Unfortunately, it was downhill from there. The roast beef was cold and dry, but the gravy was hot and pretty tasty.

Once I got a bite with some Creole mustard, everything started to work. However I was still surprised at how lackluster the roast beef was.

Hopefully the shrimp po-boy can rectify the situation.

You can’t criticize Domilise’s for the quantity of shrimp, granted there aren’t as many as on a Parkway Bakery po-boy, but still plenty to spill out of your sandwich.

It was painfully obvious that these shrimp were pretty poor on their own, but with the mayo and cocktail sauce, they worked well in the po-boy.

Even with a few shortcomings, the shrimp was much better than the roast beef po-boy.

The sad news is that I missed out on what was probably the best choice at Domilise’s, the oyster po-boy. At the very end, Jon and I switched sandwiches and I definitely got the good end of that bargain. While I wasn’t really sold on the shrimp and roast beef po-boys, I’ll be heading back to Domilise’s if only to get a full taste of the oyster po-boy.

Domilise Sandwich Shop & Bar on Urbanspoon

Dante's Kitchen - New Orleans

Without Frank Brigtsen, I would have no idea that Dante’s Kitchen existed. How? It’s as simple as location. When I started going to Brigtsen’s, I couldn’t help but notice the restaurant across the street, Dante’s Kitchen. Naturally, I decided to do a little research and found nothing but glowing reviews. So, Dante’s Kitchen quickly went on my list of places to try in New Orleans.

Fast forward to a cold, rainy December night, Jon, Liz, and I were trying to decide something for dinner. With a few clicks on my phone, we had reservations at Dante’s Kitchen.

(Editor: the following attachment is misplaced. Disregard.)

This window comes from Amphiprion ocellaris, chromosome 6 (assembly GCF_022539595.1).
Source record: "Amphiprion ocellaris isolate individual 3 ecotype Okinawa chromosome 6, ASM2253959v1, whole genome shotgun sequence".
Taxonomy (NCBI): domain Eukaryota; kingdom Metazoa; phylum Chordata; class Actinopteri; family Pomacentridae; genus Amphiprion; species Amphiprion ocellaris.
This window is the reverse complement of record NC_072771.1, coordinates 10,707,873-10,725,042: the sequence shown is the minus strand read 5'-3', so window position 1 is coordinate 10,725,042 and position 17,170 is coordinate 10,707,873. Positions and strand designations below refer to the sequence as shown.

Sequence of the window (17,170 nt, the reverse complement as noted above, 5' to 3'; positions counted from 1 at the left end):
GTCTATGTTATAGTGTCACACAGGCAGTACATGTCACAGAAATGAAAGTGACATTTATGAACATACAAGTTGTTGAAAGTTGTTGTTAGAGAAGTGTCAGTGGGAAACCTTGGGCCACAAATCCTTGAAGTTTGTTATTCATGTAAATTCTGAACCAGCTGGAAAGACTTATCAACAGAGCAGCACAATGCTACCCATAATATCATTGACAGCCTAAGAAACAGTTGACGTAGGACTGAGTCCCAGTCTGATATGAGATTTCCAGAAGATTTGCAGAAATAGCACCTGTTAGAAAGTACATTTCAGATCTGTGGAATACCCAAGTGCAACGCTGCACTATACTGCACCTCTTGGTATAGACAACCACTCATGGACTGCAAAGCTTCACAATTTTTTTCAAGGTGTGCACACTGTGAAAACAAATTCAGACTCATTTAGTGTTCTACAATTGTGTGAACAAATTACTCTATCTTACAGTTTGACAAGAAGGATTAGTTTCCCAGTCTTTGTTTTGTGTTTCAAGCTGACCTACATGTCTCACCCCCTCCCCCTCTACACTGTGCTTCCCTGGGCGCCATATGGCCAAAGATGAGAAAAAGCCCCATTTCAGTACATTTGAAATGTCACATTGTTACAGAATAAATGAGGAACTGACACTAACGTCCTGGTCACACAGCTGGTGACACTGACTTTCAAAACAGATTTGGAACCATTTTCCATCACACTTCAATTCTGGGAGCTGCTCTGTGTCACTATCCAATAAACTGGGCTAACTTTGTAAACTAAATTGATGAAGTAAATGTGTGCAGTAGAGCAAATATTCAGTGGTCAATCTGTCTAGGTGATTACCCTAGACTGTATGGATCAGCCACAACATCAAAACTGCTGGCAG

Once we arrived and we seated, the three of us began the arduous task of picking out dinner. With a locally sourced and captivating menu, it’s hard to narrow down the selection.

Even though we were still deciding, our first course arrived.

Spoonbread might seem like just another boring bowl of bread, but this was something else.

Each bite was warm, rich, and simply delicious. It didn’t hurt that each piece was dripping with honey butter.

I don’t remember who ordered it, but it’s hard to turn down shrimp and grits, especially when it’s grilled shrimp and stone ground grits with an andouille red eye gravy.

The shrimp were plump, juicy, and very well seasoned, not to mention, quite large. However, if you were able to get a little bit of shrimp, grits and gravy on your fork, you were in a real treat. I know it’s a small detail of the dish, but I was happy to see chunks of andouille in the gravy.

It was a forgone conclusion. As soon as I saw charcuterie plate on the menu, I knew one would be coming to our table.

Featuring a pork terrine, duck liver mousse, and a duck rillette, this was going to be an introduction to some new foods for one of our party. The rillette was very smooth and fully of those meaty duck flavor. Working left, the duck liver mousse was next. Like the rillette, this was a very good dish, but I don’t think Liz appreciated the heavy iron taste. Last was the terrine, and this was the most plain Jane of the three. There wasn’t anything exceptional to the dish, but it was solid choice. Together the three items made a very nice charcuterie plate, but relatively plain one.

With our appetizers finished, we were able to appreciate the neighborhood atmosphere of Dante’s Kitchen. I love how so many restaurants in Nola are converted shotguns. However, it wasn’t long before we were enjoying our entrees.

The next dish seems incredibly out of place for December, but we had a tomato sample plate.

Served with 3 kinds of sea salt (Hawaiian red, fleur de sel, and chardonnay), we were told these tomatoes had been picked morning. It was a little annoying that the waiter couldn’t tell us all the varieties, but the green were supposedly zebra and the yellow were called lemon bombs. Regardless of the name, each tomato was bursting with flavor, and it was a treat to see how each tomatoe paired with the three sea salts.